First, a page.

Innovation and Employment

Innovation and Employment

Process versus Product Innovation

Charles Edquist, Leif Hommen and Maureen McKelvey

Which kinds of growth lead to increased employment and which do not? This is one of the questions that this important volume attempts to answer. The book explores the complex relationships between innovation, growth and employment that are vital for both research into, and policy for, the creation of jobs.

Appendix A: Defining and measurning product and process innovations

Charles Edquist, Leif Hommen and Maureen McKelvey

Subjects: economics and finance, economics of innovation, industrial economics, innovation and technology, economics of innovation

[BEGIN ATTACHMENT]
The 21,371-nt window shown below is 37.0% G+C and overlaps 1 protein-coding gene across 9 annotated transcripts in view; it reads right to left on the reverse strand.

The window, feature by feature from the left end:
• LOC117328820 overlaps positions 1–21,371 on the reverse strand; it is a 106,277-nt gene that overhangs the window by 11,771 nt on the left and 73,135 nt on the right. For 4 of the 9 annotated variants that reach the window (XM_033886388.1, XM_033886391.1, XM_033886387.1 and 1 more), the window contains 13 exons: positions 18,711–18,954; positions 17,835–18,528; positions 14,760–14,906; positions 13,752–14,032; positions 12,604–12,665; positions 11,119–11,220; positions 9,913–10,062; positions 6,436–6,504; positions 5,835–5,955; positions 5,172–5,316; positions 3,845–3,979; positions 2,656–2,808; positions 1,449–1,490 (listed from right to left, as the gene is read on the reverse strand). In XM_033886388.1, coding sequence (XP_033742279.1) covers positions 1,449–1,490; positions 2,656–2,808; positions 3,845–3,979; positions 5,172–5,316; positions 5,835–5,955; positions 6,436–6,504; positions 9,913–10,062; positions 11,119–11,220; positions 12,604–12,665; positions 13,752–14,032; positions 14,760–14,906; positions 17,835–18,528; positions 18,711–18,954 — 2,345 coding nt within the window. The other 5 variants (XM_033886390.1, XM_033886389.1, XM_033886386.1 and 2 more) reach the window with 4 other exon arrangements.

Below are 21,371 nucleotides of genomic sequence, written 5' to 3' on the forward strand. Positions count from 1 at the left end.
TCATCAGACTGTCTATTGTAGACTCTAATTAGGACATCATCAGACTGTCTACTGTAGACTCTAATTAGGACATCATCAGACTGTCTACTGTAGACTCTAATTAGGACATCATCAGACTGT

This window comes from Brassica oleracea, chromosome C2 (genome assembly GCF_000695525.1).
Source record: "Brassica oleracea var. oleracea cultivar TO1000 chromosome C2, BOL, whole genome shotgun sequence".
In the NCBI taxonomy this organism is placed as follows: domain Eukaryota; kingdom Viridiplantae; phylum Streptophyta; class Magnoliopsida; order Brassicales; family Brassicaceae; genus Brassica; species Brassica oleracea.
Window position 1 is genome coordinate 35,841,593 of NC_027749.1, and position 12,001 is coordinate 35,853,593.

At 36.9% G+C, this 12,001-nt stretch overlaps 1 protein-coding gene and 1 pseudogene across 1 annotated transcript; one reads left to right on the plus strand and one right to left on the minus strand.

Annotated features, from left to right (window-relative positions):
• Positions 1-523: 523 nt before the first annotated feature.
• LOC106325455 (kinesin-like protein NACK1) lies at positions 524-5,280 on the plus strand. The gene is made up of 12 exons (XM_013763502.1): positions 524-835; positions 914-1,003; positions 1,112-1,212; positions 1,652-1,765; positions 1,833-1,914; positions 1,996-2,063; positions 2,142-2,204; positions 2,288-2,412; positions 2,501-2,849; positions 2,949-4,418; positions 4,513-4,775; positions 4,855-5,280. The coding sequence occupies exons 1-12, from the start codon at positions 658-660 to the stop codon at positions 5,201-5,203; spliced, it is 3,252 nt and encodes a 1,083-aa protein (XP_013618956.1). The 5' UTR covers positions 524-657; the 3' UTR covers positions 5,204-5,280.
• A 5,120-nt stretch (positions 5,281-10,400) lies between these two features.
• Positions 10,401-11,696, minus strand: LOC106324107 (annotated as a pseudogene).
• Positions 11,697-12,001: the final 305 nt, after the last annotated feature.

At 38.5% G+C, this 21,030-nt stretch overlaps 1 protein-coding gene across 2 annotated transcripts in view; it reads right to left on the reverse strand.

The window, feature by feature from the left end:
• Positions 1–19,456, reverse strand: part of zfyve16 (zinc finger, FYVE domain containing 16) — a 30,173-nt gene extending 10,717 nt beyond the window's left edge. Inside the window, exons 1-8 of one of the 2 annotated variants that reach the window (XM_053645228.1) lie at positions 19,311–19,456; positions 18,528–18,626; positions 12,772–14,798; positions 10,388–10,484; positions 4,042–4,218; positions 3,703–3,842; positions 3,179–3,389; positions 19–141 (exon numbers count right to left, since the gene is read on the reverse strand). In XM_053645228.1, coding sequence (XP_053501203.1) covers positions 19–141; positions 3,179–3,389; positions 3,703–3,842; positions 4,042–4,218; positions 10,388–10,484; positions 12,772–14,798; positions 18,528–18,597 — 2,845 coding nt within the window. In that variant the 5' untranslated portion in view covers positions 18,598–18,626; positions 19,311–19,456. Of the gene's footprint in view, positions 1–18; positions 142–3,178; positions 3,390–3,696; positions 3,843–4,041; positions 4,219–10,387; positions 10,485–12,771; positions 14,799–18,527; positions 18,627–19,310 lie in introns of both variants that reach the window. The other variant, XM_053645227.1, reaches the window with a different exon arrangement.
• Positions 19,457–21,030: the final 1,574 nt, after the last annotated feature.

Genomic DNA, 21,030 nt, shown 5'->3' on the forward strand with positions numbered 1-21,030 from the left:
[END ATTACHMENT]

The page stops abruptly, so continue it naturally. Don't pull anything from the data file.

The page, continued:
PART IV APPENDICES 21/5/01 2:07 pm Page 3 Appendix A Defining and measuring product and process innovations It is now widely accepted that a useful distinction between product and process innovation can be made, following Schumpeter’s (1911: 66) original definitions. However, this idea still remains controversial in some circles (Archibugi, Evangelista and Simonetti, 1994). Archibugi et al. argue that a major problem is diversity of definitions. They conclude that achieving greater clarity and consistency within clearly specified ‘single’ definitional approaches will be the most useful way of improving the measurement and analysis of product versus process innovation. These authors base their argument that the operational distinction between product and process innovations remains elusive on a review of the different definitions that have been used for this purpose. (These are identified below.) Their review is combined with an empirical test of ‘variation in the number of product and process innovations, according to the definition adopted’ (ibid.: 7).1 Archibugi et al. identified several definitions distinguishing product and process innovations. These were simultaneously operationalized and applied to a database capable of accommodating this operation. Most (96.9 per cent) of the innovations examined were found to occupy a ‘grey zone’ between the categories of product and process innovation. In other words, for 96.9 per cent of the innovations, their classification into one or the other of these two categories was an arbitrary matter. The ‘grey zone’ found by Archibugi et al. is produced by differences between the various methods of classification. The...

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